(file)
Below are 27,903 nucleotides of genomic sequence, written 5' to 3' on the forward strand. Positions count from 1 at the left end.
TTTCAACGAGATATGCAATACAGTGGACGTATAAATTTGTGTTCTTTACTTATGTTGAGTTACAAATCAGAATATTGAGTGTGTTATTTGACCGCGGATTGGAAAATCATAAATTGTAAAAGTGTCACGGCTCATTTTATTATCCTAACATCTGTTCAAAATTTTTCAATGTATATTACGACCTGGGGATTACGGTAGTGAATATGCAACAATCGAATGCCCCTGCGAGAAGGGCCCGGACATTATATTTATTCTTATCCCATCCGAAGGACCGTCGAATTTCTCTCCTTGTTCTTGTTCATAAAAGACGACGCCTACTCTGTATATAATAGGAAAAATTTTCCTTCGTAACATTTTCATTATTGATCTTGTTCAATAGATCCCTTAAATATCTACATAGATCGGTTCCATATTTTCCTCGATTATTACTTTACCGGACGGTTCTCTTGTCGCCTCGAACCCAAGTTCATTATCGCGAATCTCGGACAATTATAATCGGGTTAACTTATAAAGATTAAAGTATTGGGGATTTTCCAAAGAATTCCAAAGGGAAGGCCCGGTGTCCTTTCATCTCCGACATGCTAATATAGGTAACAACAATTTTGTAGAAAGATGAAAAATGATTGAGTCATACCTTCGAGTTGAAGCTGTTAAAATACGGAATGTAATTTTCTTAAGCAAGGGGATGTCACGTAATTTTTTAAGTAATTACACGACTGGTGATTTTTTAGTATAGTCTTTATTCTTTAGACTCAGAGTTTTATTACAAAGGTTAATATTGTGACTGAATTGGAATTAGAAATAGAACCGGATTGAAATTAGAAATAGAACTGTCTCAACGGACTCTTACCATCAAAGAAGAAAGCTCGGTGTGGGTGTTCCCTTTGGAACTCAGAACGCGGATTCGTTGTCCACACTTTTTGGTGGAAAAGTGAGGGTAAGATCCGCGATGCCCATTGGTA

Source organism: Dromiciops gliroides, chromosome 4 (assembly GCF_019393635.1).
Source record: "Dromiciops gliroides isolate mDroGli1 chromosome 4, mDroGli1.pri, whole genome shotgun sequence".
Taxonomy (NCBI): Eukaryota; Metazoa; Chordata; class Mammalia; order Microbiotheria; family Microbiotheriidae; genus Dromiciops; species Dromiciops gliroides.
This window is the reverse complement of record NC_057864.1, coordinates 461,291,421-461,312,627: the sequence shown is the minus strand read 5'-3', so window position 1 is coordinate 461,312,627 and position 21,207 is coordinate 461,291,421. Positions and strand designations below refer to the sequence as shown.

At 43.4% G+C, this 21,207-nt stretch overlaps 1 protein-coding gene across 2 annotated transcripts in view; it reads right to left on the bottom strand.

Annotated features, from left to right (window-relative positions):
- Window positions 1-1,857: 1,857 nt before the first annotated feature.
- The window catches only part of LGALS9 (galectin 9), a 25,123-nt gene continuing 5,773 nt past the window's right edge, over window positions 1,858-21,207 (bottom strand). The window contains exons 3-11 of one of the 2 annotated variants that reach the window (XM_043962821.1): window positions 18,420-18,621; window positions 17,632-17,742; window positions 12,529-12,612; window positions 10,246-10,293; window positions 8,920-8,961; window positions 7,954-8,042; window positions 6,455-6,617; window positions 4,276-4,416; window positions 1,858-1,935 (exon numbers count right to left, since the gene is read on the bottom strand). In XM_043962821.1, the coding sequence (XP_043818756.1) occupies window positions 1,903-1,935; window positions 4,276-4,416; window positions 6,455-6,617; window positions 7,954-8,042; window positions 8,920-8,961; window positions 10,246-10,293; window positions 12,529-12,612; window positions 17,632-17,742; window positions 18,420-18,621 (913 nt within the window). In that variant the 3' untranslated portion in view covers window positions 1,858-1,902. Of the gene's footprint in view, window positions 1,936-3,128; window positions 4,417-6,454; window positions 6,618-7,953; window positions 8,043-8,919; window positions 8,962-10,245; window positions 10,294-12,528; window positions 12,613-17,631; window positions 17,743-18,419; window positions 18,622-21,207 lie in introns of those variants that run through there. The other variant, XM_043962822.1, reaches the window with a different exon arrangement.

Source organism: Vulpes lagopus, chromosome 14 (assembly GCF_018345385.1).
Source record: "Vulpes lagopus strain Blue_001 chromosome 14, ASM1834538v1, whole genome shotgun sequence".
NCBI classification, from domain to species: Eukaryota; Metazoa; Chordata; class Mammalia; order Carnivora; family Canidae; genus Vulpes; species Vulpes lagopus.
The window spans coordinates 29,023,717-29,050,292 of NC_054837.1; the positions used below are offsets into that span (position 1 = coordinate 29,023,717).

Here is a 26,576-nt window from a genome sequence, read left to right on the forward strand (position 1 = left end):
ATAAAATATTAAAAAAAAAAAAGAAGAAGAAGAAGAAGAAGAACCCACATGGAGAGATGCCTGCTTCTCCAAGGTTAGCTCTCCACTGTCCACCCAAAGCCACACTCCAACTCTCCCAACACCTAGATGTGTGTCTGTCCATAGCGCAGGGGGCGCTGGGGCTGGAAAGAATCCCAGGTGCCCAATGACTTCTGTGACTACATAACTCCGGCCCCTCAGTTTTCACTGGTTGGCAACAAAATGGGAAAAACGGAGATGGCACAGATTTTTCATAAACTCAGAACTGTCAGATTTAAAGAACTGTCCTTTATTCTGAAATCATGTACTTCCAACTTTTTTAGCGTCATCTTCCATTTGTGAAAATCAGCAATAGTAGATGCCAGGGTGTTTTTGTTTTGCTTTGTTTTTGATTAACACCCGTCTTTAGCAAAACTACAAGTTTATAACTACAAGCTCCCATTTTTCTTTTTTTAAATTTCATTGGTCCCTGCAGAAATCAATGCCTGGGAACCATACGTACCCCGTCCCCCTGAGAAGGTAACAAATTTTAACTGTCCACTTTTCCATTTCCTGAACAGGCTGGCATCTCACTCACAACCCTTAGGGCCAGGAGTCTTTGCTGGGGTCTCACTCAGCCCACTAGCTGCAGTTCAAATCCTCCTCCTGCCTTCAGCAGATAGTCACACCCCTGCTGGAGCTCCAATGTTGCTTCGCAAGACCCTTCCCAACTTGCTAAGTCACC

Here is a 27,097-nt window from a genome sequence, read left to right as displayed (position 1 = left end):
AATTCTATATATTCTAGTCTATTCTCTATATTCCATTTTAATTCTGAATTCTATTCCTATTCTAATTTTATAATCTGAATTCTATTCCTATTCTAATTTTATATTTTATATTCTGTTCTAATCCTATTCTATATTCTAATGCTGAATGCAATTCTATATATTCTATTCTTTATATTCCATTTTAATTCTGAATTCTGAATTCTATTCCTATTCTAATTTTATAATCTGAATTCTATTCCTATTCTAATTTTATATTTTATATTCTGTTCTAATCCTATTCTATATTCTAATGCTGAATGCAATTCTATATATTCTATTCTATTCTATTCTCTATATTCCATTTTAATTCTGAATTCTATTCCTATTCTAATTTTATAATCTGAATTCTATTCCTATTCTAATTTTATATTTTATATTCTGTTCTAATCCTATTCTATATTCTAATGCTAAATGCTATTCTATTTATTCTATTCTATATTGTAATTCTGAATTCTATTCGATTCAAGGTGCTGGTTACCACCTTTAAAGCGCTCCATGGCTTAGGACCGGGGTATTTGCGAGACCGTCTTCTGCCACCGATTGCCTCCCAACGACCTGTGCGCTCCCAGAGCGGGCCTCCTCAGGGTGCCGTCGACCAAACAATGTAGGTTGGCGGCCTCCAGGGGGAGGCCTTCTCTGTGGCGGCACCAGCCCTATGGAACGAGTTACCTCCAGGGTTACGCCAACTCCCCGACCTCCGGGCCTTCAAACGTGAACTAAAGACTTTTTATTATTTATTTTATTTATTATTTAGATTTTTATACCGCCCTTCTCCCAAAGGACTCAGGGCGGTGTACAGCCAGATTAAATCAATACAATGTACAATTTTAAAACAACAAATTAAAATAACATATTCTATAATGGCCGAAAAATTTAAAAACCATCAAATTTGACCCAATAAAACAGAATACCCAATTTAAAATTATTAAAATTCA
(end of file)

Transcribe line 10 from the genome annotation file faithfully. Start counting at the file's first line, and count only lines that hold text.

- The window catches only part of LGALS9 (galectin 9), a 25,123-nt gene continuing 5,773 nt past the window's right edge, over window positions 1,858-21,207 (bottom strand). The window contains exons 3-11 of one of the 2 annotated variants that reach the window (XM_043962821.1): window positions 18,420-18,621; window positions 17,632-17,742; window positions 12,529-12,612; window positions 10,246-10,293; window positions 8,920-8,961; window positions 7,954-8,042; window positions 6,455-6,617; window positions 4,276-4,416; window positions 1,858-1,935 (exon numbers count right to left, since the gene is read on the bottom strand). In XM_043962821.1, the coding sequence (XP_043818756.1) occupies window positions 1,903-1,935; window positions 4,276-4,416; window positions 6,455-6,617; window positions 7,954-8,042; window positions 8,920-8,961; window positions 10,246-10,293; window positions 12,529-12,612; window positions 17,632-17,742; window positions 18,420-18,621 (913 nt within the window). In that variant the 3' untranslated portion in view covers window positions 1,858-1,902. Of the gene's footprint in view, window positions 1,936-3,128; window positions 4,417-6,454; window positions 6,618-7,953; window positions 8,043-8,919; window positions 8,962-10,245; window positions 10,294-12,528; window positions 12,613-17,631; window positions 17,743-18,419; window positions 18,622-21,207 lie in introns of those variants that run through there. The other variant, XM_043962822.1, reaches the window with a different exon arrangement.